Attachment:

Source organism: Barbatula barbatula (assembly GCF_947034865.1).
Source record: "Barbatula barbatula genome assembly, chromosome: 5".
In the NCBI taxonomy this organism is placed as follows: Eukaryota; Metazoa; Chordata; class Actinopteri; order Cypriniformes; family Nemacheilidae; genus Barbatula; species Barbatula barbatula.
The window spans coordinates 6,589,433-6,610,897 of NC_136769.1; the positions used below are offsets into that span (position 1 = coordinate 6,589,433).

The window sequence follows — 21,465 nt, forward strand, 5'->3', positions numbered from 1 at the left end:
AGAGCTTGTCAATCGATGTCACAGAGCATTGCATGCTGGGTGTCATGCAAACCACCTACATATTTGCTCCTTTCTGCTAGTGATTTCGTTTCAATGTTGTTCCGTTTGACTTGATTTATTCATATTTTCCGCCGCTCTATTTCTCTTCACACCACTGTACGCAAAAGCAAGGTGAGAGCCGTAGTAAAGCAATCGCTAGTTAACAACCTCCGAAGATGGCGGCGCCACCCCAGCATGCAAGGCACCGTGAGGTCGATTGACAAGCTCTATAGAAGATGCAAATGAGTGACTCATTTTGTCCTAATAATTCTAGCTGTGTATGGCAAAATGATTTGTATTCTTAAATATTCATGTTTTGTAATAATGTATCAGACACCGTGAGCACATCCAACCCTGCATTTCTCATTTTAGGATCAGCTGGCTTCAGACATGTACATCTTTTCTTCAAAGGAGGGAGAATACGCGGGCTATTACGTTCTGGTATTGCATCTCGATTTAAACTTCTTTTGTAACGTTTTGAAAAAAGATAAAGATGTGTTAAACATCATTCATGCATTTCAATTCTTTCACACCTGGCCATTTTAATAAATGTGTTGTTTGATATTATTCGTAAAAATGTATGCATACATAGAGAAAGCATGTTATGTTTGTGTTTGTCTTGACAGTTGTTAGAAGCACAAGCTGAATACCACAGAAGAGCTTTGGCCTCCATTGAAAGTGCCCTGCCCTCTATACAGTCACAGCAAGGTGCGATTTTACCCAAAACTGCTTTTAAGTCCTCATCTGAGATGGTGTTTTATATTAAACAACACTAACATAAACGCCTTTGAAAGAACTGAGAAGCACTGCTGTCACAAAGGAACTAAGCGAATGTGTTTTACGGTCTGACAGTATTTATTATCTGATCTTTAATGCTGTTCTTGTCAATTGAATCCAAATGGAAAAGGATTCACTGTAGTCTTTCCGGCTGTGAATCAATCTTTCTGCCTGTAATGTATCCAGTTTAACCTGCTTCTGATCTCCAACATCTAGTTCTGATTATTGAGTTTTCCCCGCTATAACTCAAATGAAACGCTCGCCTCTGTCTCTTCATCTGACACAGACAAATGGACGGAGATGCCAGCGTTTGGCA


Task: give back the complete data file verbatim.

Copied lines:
Source organism: Barbatula barbatula (assembly GCF_947034865.1).
Source record: "Barbatula barbatula genome assembly, chromosome: 5".
In the NCBI taxonomy this organism is placed as follows: Eukaryota; Metazoa; Chordata; class Actinopteri; order Cypriniformes; family Nemacheilidae; genus Barbatula; species Barbatula barbatula.
The window spans coordinates 6,589,433-6,610,897 of NC_136769.1; the positions used below are offsets into that span (position 1 = coordinate 6,589,433).

The window sequence follows — 21,465 nt, forward strand, 5'->3', positions numbered from 1 at the left end:
AGAGCTTGTCAATCGATGTCACAGAGCATTGCATGCTGGGTGTCATGCAAACCACCTACATATTTGCTCCTTTCTGCTAGTGATTTCGTTTCAATGTTGTTCCGTTTGACTTGATTTATTCATATTTTCCGCCGCTCTATTTCTCTTCACACCACTGTACGCAAAAGCAAGGTGAGAGCCGTAGTAAAGCAATCGCTAGTTAACAACCTCCGAAGATGGCGGCGCCACCCCAGCATGCAAGGCACCGTGAGGTCGATTGACAAGCTCTATAGAAGATGCAAATGAGTGACTCATTTTGTCCTAATAATTCTAGCTGTGTATGGCAAAATGATTTGTATTCTTAAATATTCATGTTTTGTAATAATGTATCAGACACCGTGAGCACATCCAACCCTGCATTTCTCATTTTAGGATCAGCTGGCTTCAGACATGTACATCTTTTCTTCAAAGGAGGGAGAATACGCGGGCTATTACGTTCTGGTATTGCATCTCGATTTAAACTTCTTTTGTAACGTTTTGAAAAAAGATAAAGATGTGTTAAACATCATTCATGCATTTCAATTCTTTCACACCTGGCCATTTTAATAAATGTGTTGTTTGATATTATTCGTAAAAATGTATGCATACATAGAGAAAGCATGTTATGTTTGTGTTTGTCTTGACAGTTGTTAGAAGCACAAGCTGAATACCACAGAAGAGCTTTGGCCTCCATTGAAAGTGCCCTGCCCTCTATACAGTCACAGCAAGGTGCGATTTTACCCAAAACTGCTTTTAAGTCCTCATCTGAGATGGTGTTTTATATTAAACAACACTAACATAAACGCCTTTGAAAGAACTGAGAAGCACTGCTGTCACAAAGGAACTAAGCGAATGTGTTTTACGGTCTGACAGTATTTATTATCTGATCTTTAATGCTGTTCTTGTCAATTGAATCCAAATGGAAAAGGATTCACTGTAGTCTTTCCGGCTGTGAATCAATCTTTCTGCCTGTAATGTATCCAGTTTAACCTGCTTCTGATCTCCAACATCTAGTTCTGATTATTGAGTTTTCCCCGCTATAACTCAAATGAAACGCTCGCCTCTGTCTCTTCATCTGACACAGACAAATGGACGGAGATGCCAGCGTTTGGCA